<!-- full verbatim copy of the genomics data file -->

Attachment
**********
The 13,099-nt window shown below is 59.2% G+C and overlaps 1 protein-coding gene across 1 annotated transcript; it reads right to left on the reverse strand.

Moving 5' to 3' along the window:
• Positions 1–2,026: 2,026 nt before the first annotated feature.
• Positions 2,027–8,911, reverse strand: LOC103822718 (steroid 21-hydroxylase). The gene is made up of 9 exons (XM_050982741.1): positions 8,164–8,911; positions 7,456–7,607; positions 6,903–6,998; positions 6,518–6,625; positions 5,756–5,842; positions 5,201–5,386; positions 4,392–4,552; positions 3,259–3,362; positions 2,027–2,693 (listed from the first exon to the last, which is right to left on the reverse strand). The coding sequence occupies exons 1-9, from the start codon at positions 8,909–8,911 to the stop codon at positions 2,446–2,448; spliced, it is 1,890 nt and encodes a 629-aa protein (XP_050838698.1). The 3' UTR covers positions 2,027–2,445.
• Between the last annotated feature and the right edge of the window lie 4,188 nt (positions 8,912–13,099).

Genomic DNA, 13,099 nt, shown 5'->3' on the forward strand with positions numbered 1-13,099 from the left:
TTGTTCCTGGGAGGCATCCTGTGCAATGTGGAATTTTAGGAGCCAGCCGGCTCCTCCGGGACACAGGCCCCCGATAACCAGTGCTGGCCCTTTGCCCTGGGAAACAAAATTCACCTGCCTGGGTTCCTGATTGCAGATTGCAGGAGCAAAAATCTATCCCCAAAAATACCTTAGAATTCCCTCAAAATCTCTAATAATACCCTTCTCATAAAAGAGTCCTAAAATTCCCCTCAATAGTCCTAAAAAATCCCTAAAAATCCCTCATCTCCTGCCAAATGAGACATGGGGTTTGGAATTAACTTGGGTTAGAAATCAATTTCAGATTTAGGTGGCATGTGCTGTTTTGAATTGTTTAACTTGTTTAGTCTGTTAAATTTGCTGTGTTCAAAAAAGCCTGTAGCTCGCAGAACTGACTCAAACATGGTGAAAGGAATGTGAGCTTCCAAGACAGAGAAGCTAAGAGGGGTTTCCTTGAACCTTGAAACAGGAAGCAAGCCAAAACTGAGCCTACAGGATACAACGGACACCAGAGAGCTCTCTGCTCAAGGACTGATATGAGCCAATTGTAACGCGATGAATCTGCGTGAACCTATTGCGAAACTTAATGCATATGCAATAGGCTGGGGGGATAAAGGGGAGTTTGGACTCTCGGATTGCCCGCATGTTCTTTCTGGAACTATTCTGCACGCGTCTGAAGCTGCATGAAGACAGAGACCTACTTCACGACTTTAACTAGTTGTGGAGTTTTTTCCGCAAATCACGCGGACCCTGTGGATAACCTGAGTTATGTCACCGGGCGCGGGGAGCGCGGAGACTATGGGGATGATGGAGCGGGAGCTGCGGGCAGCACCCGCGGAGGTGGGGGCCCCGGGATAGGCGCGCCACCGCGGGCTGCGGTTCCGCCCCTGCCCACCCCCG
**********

The 13,099-nt window shown below is 59.2% G+C and overlaps 1 protein-coding gene across 1 annotated transcript; it reads right to left on the reverse strand.

Moving 5' to 3' along the window:
• Positions 1–2,026: 2,026 nt before the first annotated feature.
• Positions 2,027–8,911, reverse strand: LOC103822718 (steroid 21-hydroxylase). The gene is made up of 9 exons (XM_050982741.1): positions 8,164–8,911; positions 7,456–7,607; positions 6,903–6,998; positions 6,518–6,625; positions 5,756–5,842; positions 5,201–5,386; positions 4,392–4,552; positions 3,259–3,362; positions 2,027–2,693 (listed from the first exon to the last, which is right to left on the reverse strand). The coding sequence occupies exons 1-9, from the start codon at positions 8,909–8,911 to the stop codon at positions 2,446–2,448; spliced, it is 1,890 nt and encodes a 629-aa protein (XP_050838698.1). The 3' UTR covers positions 2,027–2,445.
• Between the last annotated feature and the right edge of the window lie 4,188 nt (positions 8,912–13,099).

Genomic DNA, 13,099 nt, shown 5'->3' on the forward strand with positions numbered 1-13,099 from the left:
TTGTTCCTGGGAGGCATCCTGTGCAATGTGGAATTTTAGGAGCCAGCCGGCTCCTCCGGGACACAGGCCCCCGATAACCAGTGCTGGCCCTTTGCCCTGGGAAACAAAATTCACCTGCCTGGGTTCCTGATTGCAGATTGCAGGAGCAAAAATCTATCCCCAAAAATACCTTAGAATTCCCTCAAAATCTCTAATAATACCCTTCTCATAAAAGAGTCCTAAAATTCCCCTCAATAGTCCTAAAAAATCCCTAAAAATCCCTCATCTCCTGCCAAATGAGACATGGGGTTTGGAATTAACTTGGGTTAGAAATCAATTTCAGATTTAGGTGGCATGTGCTGTTTTGAATTGTTTAACTTGTTTAGTCTGTTAAATTTGCTGTGTTCAAAAAAGCCTGTAGCTCGCAGAACTGACTCAAACATGGTGAAAGGAATGTGAGCTTCCAAGACAGAGAAGCTAAGAGGGGTTTCCTTGAACCTTGAAACAGGAAGCAAGCCAAAACTGAGCCTACAGGATACAACGGACACCAGAGAGCTCTCTGCTCAAGGACTGATATGAGCCAATTGTAACGCGATGAATCTGCGTGAACCTATTGCGAAACTTAATGCATATGCAATAGGCTGGGGGGATAAAGGGGAGTTTGGACTCTCGGATTGCCCGCATGTTCTTTCTGGAACTATTCTGCACGCGTCTGAAGCTGCATGAAGACAGAGACCTACTTCACGACTTTAACTAGTTGTGGAGTTTTTTCCGCAAATCACGCGGACCCTGTGGATAACCTGAGTTATGTCACCGGGCGCGGGGAGCGCGGAGACTATGGGGATGATGGAGCGGGAGCTGCGGGCAGCACCCGCGGAGGTGGGGGCCCCGGGATAGGCGCGCCACCGCGGGCTGCGGTTCCGCCCCTGCCCACCCCCG